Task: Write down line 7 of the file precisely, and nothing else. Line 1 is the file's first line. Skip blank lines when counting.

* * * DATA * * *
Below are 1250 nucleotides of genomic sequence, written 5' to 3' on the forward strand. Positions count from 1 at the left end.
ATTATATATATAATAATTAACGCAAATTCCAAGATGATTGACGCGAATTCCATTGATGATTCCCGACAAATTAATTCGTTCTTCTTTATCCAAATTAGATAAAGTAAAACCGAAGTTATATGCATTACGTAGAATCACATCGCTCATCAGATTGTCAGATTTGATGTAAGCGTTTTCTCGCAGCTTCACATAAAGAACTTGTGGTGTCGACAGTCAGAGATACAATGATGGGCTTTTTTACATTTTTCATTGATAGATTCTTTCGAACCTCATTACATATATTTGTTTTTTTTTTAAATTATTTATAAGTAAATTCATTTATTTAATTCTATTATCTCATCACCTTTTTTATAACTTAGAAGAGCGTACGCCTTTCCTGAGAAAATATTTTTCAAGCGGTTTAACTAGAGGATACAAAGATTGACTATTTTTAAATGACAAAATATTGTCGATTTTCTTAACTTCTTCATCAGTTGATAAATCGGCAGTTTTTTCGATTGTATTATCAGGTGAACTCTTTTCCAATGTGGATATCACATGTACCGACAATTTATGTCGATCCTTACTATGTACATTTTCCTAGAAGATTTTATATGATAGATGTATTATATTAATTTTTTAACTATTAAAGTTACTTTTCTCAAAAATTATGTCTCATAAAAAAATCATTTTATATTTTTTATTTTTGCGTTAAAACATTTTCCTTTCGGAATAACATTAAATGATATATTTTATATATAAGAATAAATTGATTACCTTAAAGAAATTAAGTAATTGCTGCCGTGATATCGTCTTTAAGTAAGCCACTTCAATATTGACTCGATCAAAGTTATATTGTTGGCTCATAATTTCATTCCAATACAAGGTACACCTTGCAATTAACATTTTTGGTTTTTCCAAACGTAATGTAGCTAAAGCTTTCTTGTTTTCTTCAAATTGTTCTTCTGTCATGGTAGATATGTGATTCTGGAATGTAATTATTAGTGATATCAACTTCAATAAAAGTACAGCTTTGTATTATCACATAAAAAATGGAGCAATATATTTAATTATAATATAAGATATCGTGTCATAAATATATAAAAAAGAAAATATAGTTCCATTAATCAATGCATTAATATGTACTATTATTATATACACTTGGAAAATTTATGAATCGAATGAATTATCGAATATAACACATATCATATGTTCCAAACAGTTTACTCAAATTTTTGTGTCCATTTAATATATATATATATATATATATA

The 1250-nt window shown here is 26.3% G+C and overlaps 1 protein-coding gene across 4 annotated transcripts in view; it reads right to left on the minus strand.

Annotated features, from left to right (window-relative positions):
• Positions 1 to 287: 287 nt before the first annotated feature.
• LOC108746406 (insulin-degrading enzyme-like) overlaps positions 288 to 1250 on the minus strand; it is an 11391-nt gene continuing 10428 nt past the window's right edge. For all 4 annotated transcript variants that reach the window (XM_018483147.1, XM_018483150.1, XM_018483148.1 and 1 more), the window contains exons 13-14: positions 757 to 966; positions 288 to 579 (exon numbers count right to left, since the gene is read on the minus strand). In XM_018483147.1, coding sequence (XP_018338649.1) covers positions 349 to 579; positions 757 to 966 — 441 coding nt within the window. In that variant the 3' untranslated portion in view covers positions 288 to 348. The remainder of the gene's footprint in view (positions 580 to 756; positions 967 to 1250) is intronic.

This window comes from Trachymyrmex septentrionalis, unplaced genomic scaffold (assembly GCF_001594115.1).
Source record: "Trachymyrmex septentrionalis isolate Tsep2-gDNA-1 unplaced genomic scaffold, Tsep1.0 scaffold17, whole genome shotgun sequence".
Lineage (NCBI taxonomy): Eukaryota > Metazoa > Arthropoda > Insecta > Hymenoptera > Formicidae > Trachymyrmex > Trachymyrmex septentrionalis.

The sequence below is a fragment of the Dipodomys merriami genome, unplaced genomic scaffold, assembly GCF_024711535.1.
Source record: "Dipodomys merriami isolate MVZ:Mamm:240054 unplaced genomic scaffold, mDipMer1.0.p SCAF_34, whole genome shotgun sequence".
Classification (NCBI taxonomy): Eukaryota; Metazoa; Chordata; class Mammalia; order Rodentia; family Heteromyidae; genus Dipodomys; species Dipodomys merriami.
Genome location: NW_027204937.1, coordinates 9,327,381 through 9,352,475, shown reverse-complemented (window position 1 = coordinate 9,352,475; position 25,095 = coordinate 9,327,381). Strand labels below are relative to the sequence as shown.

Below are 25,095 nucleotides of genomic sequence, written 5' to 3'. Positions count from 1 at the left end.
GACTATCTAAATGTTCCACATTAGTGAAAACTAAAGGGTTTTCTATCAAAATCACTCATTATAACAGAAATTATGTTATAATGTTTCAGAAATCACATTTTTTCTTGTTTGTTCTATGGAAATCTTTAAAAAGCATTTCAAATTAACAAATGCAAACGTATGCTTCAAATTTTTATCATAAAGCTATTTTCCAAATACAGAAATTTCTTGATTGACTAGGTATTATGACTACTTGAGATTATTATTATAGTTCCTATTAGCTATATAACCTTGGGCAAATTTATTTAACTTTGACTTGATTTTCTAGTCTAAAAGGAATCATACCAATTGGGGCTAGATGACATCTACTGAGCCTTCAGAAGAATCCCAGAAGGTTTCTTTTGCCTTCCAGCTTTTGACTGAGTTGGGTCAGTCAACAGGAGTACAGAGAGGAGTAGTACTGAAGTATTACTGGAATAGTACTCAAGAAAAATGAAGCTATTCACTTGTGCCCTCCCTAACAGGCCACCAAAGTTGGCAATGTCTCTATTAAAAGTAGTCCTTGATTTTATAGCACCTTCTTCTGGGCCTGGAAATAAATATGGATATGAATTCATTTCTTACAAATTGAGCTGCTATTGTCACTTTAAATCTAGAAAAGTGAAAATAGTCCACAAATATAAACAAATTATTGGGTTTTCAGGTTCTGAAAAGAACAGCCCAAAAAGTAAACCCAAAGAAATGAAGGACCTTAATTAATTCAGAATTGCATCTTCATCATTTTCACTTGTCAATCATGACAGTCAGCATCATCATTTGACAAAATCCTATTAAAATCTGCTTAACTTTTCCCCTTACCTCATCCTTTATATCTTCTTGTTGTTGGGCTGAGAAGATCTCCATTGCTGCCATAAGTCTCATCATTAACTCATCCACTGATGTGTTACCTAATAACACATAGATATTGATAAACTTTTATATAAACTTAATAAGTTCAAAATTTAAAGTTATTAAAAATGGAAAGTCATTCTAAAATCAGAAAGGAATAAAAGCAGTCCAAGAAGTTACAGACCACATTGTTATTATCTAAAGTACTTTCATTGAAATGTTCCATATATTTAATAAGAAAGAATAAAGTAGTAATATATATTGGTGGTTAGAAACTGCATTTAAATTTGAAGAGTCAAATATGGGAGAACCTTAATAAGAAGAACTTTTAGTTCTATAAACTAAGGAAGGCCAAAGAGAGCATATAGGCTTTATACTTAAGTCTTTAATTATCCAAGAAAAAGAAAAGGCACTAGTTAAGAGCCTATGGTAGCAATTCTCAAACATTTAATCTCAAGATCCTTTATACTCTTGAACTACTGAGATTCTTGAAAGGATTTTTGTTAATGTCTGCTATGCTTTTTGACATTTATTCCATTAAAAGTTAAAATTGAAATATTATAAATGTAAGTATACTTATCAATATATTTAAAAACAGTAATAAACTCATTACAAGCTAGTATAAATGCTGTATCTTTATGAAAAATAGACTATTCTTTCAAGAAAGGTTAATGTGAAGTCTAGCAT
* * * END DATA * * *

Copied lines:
This window comes from Trachymyrmex septentrionalis, unplaced genomic scaffold (assembly GCF_001594115.1).